"New Orleans represents the great optimism of America," Eisner says. "We've seen people turn their experience in long-term volunteering to inform their career paths. We've seen people move to change their lives of success to lives of significance."


jbv's Competitive Edge 

Sunday, January 13, 2008

Class War?

The following does not necessarily represent the position of this blog but I felt it would be interesting to add some diversity to the opinions presented in this space. The following is from the Louisiana Weekly (January 7, 2008), excerpted from a guest column by Robert N. Taylor:

Last month's scenes from New Orleans caught on video and posted on the Internet were racially horrifying: Police using electric tasers and tear gas to suppress protesters who were trying to enter a City Council meeting to block a federal plan to demolish thousands of homes in low-income housing projects. There was a SWAT team standing between the protesters and the City Council members who pretended not to notice as people were tasered, gassed, handcuffed and arrested.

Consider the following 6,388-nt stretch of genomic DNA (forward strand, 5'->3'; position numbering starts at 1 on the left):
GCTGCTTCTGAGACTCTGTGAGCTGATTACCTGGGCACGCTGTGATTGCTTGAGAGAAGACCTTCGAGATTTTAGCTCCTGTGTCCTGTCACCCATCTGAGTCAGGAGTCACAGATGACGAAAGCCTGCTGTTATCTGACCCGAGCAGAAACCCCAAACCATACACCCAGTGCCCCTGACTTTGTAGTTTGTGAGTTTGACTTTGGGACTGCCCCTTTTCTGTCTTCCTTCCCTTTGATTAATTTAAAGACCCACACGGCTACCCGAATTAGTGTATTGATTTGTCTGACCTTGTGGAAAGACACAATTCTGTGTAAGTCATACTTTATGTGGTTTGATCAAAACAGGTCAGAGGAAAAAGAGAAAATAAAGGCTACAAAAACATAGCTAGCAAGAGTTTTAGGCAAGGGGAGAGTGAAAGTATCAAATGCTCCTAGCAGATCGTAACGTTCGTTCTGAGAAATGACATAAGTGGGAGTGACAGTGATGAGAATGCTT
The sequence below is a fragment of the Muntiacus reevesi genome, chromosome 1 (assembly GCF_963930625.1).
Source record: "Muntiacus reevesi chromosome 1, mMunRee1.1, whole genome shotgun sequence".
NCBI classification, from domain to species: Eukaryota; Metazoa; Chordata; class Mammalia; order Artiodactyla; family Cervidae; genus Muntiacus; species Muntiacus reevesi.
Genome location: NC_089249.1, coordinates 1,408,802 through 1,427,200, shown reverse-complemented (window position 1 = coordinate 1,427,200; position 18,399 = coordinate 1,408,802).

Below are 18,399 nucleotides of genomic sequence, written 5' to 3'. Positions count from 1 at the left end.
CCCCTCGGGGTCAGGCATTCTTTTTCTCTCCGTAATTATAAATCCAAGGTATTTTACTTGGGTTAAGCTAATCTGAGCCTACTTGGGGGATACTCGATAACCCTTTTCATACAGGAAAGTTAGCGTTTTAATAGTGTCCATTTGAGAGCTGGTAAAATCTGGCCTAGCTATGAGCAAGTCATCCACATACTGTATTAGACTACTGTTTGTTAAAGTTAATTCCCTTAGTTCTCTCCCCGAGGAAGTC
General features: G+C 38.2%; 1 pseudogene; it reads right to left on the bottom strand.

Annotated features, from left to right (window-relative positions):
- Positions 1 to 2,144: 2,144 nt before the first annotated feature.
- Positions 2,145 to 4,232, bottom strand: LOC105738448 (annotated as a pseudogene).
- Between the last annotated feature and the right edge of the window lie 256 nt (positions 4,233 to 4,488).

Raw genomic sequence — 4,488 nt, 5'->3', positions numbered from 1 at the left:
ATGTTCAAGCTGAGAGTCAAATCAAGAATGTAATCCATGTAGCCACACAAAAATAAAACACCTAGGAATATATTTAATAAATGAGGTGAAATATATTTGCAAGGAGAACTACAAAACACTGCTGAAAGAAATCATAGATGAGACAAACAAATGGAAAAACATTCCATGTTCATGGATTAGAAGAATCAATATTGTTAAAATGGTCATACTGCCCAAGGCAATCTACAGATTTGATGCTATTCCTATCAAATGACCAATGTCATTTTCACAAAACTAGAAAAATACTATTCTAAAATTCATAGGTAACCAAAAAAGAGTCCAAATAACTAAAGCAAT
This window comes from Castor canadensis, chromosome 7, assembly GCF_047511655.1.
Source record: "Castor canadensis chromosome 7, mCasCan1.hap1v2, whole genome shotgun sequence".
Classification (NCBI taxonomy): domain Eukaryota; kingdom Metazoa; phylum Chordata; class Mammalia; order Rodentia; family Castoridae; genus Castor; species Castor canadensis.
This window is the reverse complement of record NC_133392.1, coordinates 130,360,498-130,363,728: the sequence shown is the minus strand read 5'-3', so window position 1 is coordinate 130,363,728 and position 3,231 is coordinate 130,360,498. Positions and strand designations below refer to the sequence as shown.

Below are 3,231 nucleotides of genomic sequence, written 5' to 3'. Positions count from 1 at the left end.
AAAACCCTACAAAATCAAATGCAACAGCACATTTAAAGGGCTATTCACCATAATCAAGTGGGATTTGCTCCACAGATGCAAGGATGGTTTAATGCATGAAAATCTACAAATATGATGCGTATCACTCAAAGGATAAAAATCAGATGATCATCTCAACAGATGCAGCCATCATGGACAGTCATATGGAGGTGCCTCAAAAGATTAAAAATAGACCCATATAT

People were screaming amid the chaos and disturbing unity of city officials and predatory capitalists hell bent on permanently ridding the Hurricane Katrina devastated city of as many of its low income Black residents as possible.

And make no mistake about it. Despite the reassuring words of some City Council members to build a new and better city for everybody, the true purpose of demolishing what is left of those low-income housing projects was to rid the city of low-income Blacks. The demolition plan is an act of class war supported by both Black and white middle class members of the City Council who have united with predatory capitalists determined to remake New Orleans into a whiter and wealthier city.